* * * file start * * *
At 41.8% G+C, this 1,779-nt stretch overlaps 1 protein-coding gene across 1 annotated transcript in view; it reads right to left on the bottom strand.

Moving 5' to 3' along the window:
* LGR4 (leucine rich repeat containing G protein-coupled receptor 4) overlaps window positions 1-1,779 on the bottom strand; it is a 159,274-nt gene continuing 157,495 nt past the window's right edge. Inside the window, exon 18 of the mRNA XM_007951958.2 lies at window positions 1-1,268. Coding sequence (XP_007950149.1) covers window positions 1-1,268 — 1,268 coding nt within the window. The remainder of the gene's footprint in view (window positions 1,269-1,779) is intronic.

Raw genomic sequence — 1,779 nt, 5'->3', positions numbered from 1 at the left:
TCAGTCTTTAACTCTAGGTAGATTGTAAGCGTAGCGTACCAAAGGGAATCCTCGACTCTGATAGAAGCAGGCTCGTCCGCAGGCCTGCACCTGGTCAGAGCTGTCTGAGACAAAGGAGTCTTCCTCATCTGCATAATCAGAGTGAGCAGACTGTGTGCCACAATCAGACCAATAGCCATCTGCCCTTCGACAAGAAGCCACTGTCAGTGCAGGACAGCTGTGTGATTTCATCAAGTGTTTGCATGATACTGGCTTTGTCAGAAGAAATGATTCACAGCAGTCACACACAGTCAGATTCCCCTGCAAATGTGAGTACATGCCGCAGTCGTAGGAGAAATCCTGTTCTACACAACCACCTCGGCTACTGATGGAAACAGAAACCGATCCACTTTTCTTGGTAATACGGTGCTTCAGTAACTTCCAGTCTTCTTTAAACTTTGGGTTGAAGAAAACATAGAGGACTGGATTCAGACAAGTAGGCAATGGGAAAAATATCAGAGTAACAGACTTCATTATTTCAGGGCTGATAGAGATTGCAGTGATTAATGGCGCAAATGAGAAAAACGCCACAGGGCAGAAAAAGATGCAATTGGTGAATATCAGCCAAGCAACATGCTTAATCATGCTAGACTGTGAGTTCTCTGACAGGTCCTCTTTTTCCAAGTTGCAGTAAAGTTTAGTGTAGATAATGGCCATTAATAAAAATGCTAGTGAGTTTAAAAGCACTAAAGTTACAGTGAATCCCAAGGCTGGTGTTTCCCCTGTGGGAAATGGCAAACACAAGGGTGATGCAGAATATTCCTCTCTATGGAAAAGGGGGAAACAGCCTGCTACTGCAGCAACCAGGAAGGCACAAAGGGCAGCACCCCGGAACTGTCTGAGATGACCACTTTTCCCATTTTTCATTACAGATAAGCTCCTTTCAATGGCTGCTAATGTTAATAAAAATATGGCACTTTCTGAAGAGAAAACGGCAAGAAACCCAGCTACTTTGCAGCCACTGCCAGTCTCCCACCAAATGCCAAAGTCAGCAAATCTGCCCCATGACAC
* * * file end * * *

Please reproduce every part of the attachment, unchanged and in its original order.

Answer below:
At 41.8% G+C, this 1,779-nt stretch overlaps 1 protein-coding gene across 1 annotated transcript in view; it reads right to left on the bottom strand.

Moving 5' to 3' along the window:
* LGR4 (leucine rich repeat containing G protein-coupled receptor 4) overlaps window positions 1-1,779 on the bottom strand; it is a 159,274-nt gene continuing 157,495 nt past the window's right edge. Inside the window, exon 18 of the mRNA XM_007951958.2 lies at window positions 1-1,268. Coding sequence (XP_007950149.1) covers window positions 1-1,268 — 1,268 coding nt within the window. The remainder of the gene's footprint in view (window positions 1,269-1,779) is intronic.

Raw genomic sequence — 1,779 nt, 5'->3', positions numbered from 1 at the left:
TCAGTCTTTAACTCTAGGTAGATTGTAAGCGTAGCGTACCAAAGGGAATCCTCGACTCTGATAGAAGCAGGCTCGTCCGCAGGCCTGCACCTGGTCAGAGCTGTCTGAGACAAAGGAGTCTTCCTCATCTGCATAATCAGAGTGAGCAGACTGTGTGCCACAATCAGACCAATAGCCATCTGCCCTTCGACAAGAAGCCACTGTCAGTGCAGGACAGCTGTGTGATTTCATCAAGTGTTTGCATGATACTGGCTTTGTCAGAAGAAATGATTCACAGCAGTCACACACAGTCAGATTCCCCTGCAAATGTGAGTACATGCCGCAGTCGTAGGAGAAATCCTGTTCTACACAACCACCTCGGCTACTGATGGAAACAGAAACCGATCCACTTTTCTTGGTAATACGGTGCTTCAGTAACTTCCAGTCTTCTTTAAACTTTGGGTTGAAGAAAACATAGAGGACTGGATTCAGACAAGTAGGCAATGGGAAAAATATCAGAGTAACAGACTTCATTATTTCAGGGCTGATAGAGATTGCAGTGATTAATGGCGCAAATGAGAAAAACGCCACAGGGCAGAAAAAGATGCAATTGGTGAATATCAGCCAAGCAACATGCTTAATCATGCTAGACTGTGAGTTCTCTGACAGGTCCTCTTTTTCCAAGTTGCAGTAAAGTTTAGTGTAGATAATGGCCATTAATAAAAATGCTAGTGAGTTTAAAAGCACTAAAGTTACAGTGAATCCCAAGGCTGGTGTTTCCCCTGTGGGAAATGGCAAACACAAGGGTGATGCAGAATATTCCTCTCTATGGAAAAGGGGGAAACAGCCTGCTACTGCAGCAACCAGGAAGGCACAAAGGGCAGCACCCCGGAACTGTCTGAGATGACCACTTTTCCCATTTTTCATTACAGATAAGCTCCTTTCAATGGCTGCTAATGTTAATAAAAATATGGCACTTTCTGAAGAGAAAACGGCAAGAAACCCAGCTACTTTGCAGCCACTGCCAGTCTCCCACCAAATGCCAAAGTCAGCAAATCTGCCCCATGACAC